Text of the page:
I think that McDowell will win, ahead of Ennis and I think that either JP McCoy or Phil Taylor will sneak into third, depending on who get’s their vote out.  After last year’s shock win for Ryan Giggs, its not a confident prediction.

Wednesday, 15 December 2010

The Doctor Will See You Now…

Intriguingly, while we are in the middle of an interesting Ashes series, South Africa and India begin their series tomorrow. The winners will be crowned the best test side at the conclusion of this series.  I wish that I had the time to properly do a preview (Steyn V Sehwag, Dravid, Tendulkar etc.) – but with Christmas around the corner and having just returned from Holiday, this is a subject i should return to.

This Ashes series is perfectly poised though.  After Australia dominating for 3 days in Brisbane, England found their form to dominate the last two days and then to crush Australia in Adelaide.  Next up is Perth, which really represents Australia’s last chance to get back into this series.  England’s only win at the WACA was during the 1978/9 Ashes tour, when the Australia side was severely depleted by the rival Packer series.  Generally the WACA pitch is a pitch for the quick bowlers to enjoy as the leading wicket takers comprise a who’s who of Australian strike bowling – noticeably as well the West Indies first loss at the WACA came during the 2000/1 whitewash, winning all of the 5 tests they played up to that point.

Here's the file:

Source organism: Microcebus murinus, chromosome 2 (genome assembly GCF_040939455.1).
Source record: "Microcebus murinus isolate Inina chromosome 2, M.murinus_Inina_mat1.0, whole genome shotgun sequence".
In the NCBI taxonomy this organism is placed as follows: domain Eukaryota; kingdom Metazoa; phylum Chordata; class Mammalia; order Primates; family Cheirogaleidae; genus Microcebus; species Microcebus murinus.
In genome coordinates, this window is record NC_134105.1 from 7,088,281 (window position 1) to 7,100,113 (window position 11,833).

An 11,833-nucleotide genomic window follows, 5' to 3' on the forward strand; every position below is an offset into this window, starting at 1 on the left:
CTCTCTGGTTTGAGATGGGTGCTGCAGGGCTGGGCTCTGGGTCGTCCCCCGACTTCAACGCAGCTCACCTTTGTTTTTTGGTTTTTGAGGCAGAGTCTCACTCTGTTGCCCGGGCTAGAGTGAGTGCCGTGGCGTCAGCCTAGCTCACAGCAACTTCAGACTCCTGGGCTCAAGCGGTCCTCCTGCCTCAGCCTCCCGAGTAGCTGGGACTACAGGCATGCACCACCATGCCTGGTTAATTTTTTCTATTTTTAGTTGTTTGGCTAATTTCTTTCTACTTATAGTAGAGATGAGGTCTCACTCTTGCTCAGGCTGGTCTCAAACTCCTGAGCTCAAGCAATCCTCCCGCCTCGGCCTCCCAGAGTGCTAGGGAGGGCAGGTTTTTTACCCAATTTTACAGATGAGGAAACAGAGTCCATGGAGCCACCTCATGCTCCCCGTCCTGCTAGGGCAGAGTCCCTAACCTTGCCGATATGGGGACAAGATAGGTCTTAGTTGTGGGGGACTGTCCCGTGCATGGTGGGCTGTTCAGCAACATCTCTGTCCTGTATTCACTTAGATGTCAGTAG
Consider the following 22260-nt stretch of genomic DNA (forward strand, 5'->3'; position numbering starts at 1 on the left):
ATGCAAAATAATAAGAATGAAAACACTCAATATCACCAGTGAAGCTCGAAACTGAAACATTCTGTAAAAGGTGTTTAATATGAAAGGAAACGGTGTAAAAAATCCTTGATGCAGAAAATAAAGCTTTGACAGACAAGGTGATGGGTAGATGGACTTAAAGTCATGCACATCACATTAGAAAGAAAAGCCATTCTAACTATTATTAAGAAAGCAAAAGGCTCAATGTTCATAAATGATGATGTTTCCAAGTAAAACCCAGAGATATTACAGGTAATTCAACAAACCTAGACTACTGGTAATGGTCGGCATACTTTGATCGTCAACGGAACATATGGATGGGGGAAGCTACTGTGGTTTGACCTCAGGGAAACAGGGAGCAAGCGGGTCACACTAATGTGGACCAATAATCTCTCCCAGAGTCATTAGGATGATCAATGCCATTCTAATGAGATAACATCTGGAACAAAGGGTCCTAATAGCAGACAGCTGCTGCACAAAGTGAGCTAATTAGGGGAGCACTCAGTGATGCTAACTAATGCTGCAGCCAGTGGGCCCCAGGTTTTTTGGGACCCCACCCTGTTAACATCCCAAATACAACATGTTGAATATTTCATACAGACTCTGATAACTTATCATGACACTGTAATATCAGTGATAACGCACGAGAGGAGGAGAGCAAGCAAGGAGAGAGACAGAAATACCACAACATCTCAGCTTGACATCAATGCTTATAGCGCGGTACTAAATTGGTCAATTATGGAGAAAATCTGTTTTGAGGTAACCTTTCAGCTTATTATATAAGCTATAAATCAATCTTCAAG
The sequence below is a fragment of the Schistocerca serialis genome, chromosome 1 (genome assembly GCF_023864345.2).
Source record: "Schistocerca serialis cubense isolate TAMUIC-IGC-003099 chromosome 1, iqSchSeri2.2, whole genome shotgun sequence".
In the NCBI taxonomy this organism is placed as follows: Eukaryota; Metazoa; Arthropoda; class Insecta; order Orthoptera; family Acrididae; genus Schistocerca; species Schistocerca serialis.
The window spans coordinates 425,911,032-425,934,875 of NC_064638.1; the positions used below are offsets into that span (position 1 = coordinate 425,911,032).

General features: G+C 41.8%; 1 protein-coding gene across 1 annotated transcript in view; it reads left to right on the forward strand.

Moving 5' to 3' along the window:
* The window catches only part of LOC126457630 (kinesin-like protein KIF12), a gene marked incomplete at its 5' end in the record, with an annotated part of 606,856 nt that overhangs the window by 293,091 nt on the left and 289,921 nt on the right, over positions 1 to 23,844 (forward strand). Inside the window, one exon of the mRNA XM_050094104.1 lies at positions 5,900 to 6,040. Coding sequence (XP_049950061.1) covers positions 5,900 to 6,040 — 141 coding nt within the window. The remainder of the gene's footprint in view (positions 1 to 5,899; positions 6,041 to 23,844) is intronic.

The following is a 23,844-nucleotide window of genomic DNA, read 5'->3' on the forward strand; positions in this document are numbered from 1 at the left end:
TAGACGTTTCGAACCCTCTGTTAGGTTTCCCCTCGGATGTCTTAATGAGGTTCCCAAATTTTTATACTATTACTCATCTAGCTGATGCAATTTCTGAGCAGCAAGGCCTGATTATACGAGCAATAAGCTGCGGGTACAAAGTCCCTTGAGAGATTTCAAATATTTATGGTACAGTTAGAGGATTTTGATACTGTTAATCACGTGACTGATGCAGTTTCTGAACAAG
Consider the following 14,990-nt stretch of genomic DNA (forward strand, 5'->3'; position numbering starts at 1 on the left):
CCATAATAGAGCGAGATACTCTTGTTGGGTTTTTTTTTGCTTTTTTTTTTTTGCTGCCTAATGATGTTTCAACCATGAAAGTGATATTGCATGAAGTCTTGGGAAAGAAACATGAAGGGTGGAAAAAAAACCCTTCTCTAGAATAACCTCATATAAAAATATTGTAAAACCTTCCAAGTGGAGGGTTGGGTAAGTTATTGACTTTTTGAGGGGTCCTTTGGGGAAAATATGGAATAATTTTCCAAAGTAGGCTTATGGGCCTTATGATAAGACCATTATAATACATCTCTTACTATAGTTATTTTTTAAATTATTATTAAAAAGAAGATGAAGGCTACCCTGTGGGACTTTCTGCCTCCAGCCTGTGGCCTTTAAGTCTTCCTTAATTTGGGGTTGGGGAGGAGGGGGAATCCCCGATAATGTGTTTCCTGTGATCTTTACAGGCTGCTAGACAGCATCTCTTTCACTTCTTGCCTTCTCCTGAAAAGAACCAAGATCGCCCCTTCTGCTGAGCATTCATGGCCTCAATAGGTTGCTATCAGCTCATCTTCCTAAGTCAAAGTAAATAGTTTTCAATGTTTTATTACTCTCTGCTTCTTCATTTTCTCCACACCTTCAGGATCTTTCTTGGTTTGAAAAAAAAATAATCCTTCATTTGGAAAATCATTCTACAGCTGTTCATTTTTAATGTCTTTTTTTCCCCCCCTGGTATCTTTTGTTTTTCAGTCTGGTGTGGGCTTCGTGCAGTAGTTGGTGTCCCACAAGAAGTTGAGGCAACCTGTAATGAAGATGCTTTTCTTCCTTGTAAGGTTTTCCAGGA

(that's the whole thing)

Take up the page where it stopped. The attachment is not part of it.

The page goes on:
Australia have brought back Mitchell Johnson (as well as Ben Hilfenhaus), and have brought in Beer & Smith as options in the spin bowling department.  All of the changes smack of desperation for a side who do not repeat the trough’s of the mid 1980’s.  England, who are one up, have a selection headache of their own.  Stuart Broad is injured, with Chris Tremlett tipped to take his place.  I think that Bresnan might be a better bet.

A win for England will se them retain the Ashes for the first time since 1986/7.  However Australia are notorious for their fighting spirit.  Now would be a good time to see that.

Saturday, 20 November 2010

The Size Of England’s Task…

In the previous post, it was mentioned that England have only won 3 Ashes tests on Australian soil since winning the Boxing Day test of 1986, which sealed the series for England.  Here is a reminder of those tests…